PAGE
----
Thursday, November 6, 2014
5 Tips on Improving Dialog
"Because, Jim, bad dialog is sure to be the death of a story."
"What would you say that, Mary?"
"I have been around the world learning new skills and I know that although I have been gone for 10 years that you have waited for me to return and tell you my story."
"Yes, Mary. It has been a long, sad time here."
Ack, cough, blak, bak gak.
1. No one speaks in full sentences. Which sounds more realistic?
"Mike, will you be going out sometime today?"
"I am not sure, Tom. I think I might go out later."
"You going out?" Tom asked.
"Maybe," Mike said with a shrug.
2. Don't leave the emotion out. You can shape a sentence into a tirade or a seduction depending on the person.
"Take a hike," she grumbled, pushing past him.
"Take a hike," she purred, lifting the hem of her skirt.
"Take. A. Hike!" she spat, red faced and panting.
3. Don't repeat the character's name. We don't address people by their names in every sentence.
"Tom, are you seeing Susie today?"
"Nope, Mike, I saw her yesterday."
"I think she's expecting you, Tom."
"Well, I can't make it today, Mike."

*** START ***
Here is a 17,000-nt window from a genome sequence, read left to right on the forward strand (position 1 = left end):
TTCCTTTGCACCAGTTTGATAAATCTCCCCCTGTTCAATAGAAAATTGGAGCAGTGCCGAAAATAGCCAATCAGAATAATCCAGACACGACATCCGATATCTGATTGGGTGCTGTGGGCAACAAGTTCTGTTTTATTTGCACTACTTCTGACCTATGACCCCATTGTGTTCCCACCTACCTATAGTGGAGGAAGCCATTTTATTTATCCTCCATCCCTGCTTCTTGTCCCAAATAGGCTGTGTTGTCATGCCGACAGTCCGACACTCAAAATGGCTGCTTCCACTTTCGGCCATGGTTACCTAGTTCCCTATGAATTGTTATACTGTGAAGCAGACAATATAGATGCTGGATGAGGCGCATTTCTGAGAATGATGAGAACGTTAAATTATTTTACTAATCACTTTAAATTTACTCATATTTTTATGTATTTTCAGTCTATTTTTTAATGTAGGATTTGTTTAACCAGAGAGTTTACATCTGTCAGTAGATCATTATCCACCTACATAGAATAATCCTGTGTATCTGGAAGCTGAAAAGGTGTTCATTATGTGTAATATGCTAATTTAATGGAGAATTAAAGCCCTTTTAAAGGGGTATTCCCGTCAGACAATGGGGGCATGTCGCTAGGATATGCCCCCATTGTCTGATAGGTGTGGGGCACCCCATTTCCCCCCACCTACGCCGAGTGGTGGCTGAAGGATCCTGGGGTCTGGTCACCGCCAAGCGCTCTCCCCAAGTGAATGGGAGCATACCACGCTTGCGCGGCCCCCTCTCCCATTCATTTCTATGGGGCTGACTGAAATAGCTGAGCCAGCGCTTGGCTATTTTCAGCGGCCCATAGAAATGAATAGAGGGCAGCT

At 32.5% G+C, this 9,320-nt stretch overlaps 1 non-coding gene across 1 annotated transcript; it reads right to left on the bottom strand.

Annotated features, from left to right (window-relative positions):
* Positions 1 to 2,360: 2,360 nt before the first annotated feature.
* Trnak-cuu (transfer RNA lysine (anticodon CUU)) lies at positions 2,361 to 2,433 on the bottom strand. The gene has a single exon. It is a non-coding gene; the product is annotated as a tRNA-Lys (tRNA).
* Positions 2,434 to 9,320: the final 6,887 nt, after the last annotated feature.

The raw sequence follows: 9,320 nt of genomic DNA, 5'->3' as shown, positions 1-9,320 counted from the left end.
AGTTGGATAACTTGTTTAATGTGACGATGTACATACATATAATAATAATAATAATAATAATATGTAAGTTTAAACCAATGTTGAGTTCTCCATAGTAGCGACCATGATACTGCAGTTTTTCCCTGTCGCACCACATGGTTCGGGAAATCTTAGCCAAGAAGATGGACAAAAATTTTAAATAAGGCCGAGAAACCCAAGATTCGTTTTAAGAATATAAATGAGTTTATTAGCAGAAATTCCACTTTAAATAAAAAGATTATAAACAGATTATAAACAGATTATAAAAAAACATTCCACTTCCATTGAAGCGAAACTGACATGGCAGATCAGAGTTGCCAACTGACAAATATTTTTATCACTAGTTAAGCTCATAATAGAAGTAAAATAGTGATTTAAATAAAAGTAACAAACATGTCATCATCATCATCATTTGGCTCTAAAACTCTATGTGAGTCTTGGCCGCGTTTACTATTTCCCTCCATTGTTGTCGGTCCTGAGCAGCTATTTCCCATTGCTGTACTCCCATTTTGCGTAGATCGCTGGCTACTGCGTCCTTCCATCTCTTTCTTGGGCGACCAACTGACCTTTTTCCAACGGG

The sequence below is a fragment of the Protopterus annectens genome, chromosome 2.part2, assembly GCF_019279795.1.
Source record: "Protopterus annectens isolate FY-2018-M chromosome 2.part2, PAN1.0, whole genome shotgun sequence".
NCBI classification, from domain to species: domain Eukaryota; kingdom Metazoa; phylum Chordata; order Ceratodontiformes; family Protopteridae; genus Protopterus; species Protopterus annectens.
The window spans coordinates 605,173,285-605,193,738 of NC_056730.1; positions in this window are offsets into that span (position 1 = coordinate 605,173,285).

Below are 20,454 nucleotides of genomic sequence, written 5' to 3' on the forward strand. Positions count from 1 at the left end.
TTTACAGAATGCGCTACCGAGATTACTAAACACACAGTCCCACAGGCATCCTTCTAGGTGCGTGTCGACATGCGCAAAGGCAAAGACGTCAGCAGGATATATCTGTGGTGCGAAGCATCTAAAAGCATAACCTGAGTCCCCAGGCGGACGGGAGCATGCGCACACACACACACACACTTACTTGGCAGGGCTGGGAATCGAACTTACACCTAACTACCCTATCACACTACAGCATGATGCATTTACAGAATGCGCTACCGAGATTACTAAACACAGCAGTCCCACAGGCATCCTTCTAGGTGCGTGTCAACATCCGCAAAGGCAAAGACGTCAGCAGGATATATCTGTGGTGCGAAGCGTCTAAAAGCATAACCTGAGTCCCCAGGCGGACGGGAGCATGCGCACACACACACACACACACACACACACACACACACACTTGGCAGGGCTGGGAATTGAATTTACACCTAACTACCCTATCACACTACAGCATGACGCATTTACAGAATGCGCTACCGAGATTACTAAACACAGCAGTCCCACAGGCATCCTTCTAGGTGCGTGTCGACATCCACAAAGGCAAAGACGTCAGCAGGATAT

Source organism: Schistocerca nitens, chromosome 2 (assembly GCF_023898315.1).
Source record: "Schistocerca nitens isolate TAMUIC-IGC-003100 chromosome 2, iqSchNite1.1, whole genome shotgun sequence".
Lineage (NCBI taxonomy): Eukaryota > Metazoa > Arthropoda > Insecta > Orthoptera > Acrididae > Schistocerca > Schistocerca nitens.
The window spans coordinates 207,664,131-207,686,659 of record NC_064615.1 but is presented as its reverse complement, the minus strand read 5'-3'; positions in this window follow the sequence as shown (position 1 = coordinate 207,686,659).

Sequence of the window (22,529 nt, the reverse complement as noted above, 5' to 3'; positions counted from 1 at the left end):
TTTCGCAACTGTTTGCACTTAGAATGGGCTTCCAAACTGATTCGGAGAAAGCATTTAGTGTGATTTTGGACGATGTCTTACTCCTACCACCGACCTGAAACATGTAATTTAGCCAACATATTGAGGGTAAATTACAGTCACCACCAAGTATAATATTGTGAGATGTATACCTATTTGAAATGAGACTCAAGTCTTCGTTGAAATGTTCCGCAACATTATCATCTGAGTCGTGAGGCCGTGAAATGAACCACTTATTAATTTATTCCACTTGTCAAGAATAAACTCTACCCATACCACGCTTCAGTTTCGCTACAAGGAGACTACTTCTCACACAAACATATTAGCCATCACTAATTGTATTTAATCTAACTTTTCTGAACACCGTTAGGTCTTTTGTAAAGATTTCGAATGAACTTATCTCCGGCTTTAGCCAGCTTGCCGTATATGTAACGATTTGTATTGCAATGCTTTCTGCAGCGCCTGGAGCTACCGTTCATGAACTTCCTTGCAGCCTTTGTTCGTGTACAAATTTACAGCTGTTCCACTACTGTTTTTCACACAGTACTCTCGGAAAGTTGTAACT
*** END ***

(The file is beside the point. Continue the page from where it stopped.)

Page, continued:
4. Let the reader connect the dots. You don't have to lay out the entire scene in dialog.
"He hit me very hard with a baseball bat and broke my elbow," Tom said angrily.
"He had a baseball bat," Tom growled. He was white with pain, but his eyes burned with anger. "Broke my damn elbow."
5. A little accent goes a long way. And if it's an alien, watch the inverted structure.
"Too backwards as the form is, can be confusing reader it is."
Too much accent makes it hard to read. Bizarre sentence structure slows the pace of the story as the reader has to sort out what's being said. I gave up on a series I was enjoying because the sentence structure of one of the aliens was so odd that I couldn't figure out what it was saying. If that's important to the story, make sure someone is around to interpret.
And most important of all - have fun!